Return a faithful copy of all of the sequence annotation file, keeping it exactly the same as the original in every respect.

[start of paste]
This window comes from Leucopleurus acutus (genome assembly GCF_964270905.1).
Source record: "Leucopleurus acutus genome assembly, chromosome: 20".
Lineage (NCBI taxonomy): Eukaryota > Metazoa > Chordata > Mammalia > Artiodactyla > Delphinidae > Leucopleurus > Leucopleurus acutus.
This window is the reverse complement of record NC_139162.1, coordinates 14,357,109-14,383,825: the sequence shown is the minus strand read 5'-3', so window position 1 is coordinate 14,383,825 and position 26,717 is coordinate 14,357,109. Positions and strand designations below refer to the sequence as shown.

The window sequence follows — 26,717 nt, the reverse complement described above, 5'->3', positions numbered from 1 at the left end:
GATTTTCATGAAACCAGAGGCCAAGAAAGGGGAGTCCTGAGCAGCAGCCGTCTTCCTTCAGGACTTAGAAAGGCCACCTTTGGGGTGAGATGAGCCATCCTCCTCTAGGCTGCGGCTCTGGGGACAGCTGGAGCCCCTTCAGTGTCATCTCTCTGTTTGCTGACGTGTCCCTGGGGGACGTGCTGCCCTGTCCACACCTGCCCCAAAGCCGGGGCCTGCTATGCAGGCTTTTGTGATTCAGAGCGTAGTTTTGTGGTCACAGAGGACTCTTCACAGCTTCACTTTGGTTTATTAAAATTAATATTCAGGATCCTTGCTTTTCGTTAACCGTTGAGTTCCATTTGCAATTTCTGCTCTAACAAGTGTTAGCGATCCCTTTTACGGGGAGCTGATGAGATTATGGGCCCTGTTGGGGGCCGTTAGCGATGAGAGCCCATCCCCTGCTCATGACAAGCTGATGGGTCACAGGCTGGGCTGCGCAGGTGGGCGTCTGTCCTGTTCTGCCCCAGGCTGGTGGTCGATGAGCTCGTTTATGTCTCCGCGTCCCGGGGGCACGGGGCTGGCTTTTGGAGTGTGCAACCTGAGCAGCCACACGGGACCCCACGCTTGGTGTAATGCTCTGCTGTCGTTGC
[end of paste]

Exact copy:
This window comes from Leucopleurus acutus (genome assembly GCF_964270905.1).
Source record: "Leucopleurus acutus genome assembly, chromosome: 20".
Lineage (NCBI taxonomy): Eukaryota > Metazoa > Chordata > Mammalia > Artiodactyla > Delphinidae > Leucopleurus > Leucopleurus acutus.
This window is the reverse complement of record NC_139162.1, coordinates 14,357,109-14,383,825: the sequence shown is the minus strand read 5'-3', so window position 1 is coordinate 14,383,825 and position 26,717 is coordinate 14,357,109. Positions and strand designations below refer to the sequence as shown.

The window sequence follows — 26,717 nt, the reverse complement described above, 5'->3', positions numbered from 1 at the left end:
GATTTTCATGAAACCAGAGGCCAAGAAAGGGGAGTCCTGAGCAGCAGCCGTCTTCCTTCAGGACTTAGAAAGGCCACCTTTGGGGTGAGATGAGCCATCCTCCTCTAGGCTGCGGCTCTGGGGACAGCTGGAGCCCCTTCAGTGTCATCTCTCTGTTTGCTGACGTGTCCCTGGGGGACGTGCTGCCCTGTCCACACCTGCCCCAAAGCCGGGGCCTGCTATGCAGGCTTTTGTGATTCAGAGCGTAGTTTTGTGGTCACAGAGGACTCTTCACAGCTTCACTTTGGTTTATTAAAATTAATATTCAGGATCCTTGCTTTTCGTTAACCGTTGAGTTCCATTTGCAATTTCTGCTCTAACAAGTGTTAGCGATCCCTTTTACGGGGAGCTGATGAGATTATGGGCCCTGTTGGGGGCCGTTAGCGATGAGAGCCCATCCCCTGCTCATGACAAGCTGATGGGTCACAGGCTGGGCTGCGCAGGTGGGCGTCTGTCCTGTTCTGCCCCAGGCTGGTGGTCGATGAGCTCGTTTATGTCTCCGCGTCCCGGGGGCACGGGGCTGGCTTTTGGAGTGTGCAACCTGAGCAGCCACACGGGACCCCACGCTTGGTGTAATGCTCTGCTGTCGTTGC